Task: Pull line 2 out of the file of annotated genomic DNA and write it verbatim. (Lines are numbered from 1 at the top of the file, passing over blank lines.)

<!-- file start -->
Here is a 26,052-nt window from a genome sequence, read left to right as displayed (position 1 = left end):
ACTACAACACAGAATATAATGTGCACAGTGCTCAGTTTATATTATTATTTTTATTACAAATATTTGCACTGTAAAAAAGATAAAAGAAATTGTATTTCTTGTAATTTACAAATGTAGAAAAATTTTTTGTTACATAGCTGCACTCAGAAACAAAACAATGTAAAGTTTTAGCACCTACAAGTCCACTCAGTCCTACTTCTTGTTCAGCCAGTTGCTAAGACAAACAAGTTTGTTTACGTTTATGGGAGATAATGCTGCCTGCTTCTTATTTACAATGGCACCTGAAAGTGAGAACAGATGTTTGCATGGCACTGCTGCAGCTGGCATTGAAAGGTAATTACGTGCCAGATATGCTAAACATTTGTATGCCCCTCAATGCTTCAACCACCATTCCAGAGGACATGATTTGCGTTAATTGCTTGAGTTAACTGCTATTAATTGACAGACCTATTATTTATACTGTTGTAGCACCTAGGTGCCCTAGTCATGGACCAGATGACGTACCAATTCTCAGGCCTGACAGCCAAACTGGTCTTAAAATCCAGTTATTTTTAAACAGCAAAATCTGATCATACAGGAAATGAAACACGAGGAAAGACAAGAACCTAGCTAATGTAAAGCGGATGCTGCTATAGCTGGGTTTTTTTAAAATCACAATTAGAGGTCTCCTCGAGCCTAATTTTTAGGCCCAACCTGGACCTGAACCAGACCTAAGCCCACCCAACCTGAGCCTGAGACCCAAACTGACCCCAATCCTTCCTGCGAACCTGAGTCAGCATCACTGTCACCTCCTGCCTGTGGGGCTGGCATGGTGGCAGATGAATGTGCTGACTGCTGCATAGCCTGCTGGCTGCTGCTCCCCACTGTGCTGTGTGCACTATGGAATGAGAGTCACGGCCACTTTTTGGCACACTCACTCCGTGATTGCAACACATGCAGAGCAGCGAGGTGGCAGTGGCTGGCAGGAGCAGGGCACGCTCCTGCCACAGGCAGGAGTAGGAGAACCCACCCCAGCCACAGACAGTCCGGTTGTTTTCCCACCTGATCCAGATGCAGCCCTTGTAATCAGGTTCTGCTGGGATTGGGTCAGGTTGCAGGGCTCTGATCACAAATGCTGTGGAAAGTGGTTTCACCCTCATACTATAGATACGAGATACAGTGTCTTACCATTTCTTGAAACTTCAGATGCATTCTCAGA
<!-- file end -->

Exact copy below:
ACTACAACACAGAATATAATGTGCACAGTGCTCAGTTTATATTATTATTTTTATTACAAATATTTGCACTGTAAAAAAGATAAAAGAAATTGTATTTCTTGTAATTTACAAATGTAGAAAAATTTTTTGTTACATAGCTGCACTCAGAAACAAAACAATGTAAAGTTTTAGCACCTACAAGTCCACTCAGTCCTACTTCTTGTTCAGCCAGTTGCTAAGACAAACAAGTTTGTTTACGTTTATGGGAGATAATGCTGCCTGCTTCTTATTTACAATGGCACCTGAAAGTGAGAACAGATGTTTGCATGGCACTGCTGCAGCTGGCATTGAAAGGTAATTACGTGCCAGATATGCTAAACATTTGTATGCCCCTCAATGCTTCAACCACCATTCCAGAGGACATGATTTGCGTTAATTGCTTGAGTTAACTGCTATTAATTGACAGACCTATTATTTATACTGTTGTAGCACCTAGGTGCCCTAGTCATGGACCAGATGACGTACCAATTCTCAGGCCTGACAGCCAAACTGGTCTTAAAATCCAGTTATTTTTAAACAGCAAAATCTGATCATACAGGAAATGAAACACGAGGAAAGACAAGAACCTAGCTAATGTAAAGCGGATGCTGCTATAGCTGGGTTTTTTTAAAATCACAATTAGAGGTCTCCTCGAGCCTAATTTTTAGGCCCAACCTGGACCTGAACCAGACCTAAGCCCACCCAACCTGAGCCTGAGACCCAAACTGACCCCAATCCTTCCTGCGAACCTGAGTCAGCATCACTGTCACCTCCTGCCTGTGGGGCTGGCATGGTGGCAGATGAATGTGCTGACTGCTGCATAGCCTGCTGGCTGCTGCTCCCCACTGTGCTGTGTGCACTATGGAATGAGAGTCACGGCCACTTTTTGGCACACTCACTCCGTGATTGCAACACATGCAGAGCAGCGAGGTGGCAGTGGCTGGCAGGAGCAGGGCACGCTCCTGCCACAGGCAGGAGTAGGAGAACCCACCCCAGCCACAGACAGTCCGGTTGTTTTCCCACCTGATCCAGATGCAGCCCTTGTAATCAGGTTCTGCTGGGATTGGGTCAGGTTGCAGGGCTCTGATCACAAATGCTGTGGAAAGTGGTTTCACCCTCATACTATAGATACGAGATACAGTGTCTTACCATTTCTTGAAACTTCAGATGCATTCTCAGA